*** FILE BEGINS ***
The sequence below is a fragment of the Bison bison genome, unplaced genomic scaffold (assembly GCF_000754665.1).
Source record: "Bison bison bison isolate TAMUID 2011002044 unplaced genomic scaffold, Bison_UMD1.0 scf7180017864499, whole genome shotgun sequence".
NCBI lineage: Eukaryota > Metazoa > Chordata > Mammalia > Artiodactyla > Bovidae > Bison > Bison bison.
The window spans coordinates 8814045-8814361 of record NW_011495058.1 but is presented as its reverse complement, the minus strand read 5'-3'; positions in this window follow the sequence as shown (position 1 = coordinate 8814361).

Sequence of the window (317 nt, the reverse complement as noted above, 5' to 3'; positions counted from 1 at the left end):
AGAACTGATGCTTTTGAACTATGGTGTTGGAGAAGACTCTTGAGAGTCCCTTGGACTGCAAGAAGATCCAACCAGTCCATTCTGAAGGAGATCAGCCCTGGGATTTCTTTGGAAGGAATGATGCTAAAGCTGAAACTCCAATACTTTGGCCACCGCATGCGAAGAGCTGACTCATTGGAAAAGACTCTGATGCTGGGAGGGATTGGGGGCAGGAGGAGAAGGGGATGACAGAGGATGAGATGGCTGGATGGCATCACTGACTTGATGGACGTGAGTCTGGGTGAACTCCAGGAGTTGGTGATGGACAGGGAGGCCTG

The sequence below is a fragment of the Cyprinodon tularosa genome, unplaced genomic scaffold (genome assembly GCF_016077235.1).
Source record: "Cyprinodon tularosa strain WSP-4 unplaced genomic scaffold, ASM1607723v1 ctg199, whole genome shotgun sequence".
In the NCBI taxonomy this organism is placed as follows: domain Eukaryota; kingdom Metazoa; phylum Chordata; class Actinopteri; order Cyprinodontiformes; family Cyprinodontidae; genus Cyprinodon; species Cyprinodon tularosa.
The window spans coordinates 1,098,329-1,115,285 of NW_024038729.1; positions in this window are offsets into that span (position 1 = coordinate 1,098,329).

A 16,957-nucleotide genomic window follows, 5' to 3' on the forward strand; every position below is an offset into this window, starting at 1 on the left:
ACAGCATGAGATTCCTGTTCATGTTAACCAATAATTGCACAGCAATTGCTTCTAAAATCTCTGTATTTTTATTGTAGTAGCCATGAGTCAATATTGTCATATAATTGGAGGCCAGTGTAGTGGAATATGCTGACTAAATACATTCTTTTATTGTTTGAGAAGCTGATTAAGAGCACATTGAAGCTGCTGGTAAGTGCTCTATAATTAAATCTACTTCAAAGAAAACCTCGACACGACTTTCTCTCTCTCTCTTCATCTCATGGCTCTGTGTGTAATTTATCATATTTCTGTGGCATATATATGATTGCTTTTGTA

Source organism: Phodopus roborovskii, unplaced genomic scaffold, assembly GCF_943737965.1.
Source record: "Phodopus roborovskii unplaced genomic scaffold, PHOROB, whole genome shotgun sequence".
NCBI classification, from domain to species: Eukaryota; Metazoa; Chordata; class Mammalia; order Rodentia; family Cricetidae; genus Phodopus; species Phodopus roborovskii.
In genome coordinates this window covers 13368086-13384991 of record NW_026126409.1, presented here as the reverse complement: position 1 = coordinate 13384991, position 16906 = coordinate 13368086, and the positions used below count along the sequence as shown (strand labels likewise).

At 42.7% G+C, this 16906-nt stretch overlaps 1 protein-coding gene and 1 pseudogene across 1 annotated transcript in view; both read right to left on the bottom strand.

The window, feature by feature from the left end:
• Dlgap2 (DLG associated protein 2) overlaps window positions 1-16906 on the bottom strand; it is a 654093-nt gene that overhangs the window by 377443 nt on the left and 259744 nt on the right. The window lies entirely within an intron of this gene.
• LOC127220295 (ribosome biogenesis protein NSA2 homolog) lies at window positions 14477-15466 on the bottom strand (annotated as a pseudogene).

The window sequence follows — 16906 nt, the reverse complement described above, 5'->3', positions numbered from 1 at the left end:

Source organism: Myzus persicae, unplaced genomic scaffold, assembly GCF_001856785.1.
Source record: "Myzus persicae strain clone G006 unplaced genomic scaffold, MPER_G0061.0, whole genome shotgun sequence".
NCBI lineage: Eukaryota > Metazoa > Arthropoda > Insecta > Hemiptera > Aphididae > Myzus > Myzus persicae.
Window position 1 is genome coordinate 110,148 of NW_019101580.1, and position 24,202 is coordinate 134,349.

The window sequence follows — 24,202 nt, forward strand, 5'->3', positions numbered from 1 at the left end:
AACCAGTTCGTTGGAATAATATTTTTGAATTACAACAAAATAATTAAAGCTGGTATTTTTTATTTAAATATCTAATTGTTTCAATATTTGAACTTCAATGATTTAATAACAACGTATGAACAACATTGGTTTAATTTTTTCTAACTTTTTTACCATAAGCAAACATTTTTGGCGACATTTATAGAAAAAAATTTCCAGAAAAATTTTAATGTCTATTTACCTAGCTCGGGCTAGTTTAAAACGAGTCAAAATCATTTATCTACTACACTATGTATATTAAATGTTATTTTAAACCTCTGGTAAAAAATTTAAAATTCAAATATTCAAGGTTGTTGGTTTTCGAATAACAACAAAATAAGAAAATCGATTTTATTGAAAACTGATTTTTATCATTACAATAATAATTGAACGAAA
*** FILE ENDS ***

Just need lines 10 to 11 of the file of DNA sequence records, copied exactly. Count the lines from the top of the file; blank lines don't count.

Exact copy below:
The window spans coordinates 1,098,329-1,115,285 of NW_024038729.1; positions in this window are offsets into that span (position 1 = coordinate 1,098,329).

A 16,957-nucleotide genomic window follows, 5' to 3' on the forward strand; every position below is an offset into this window, starting at 1 on the left: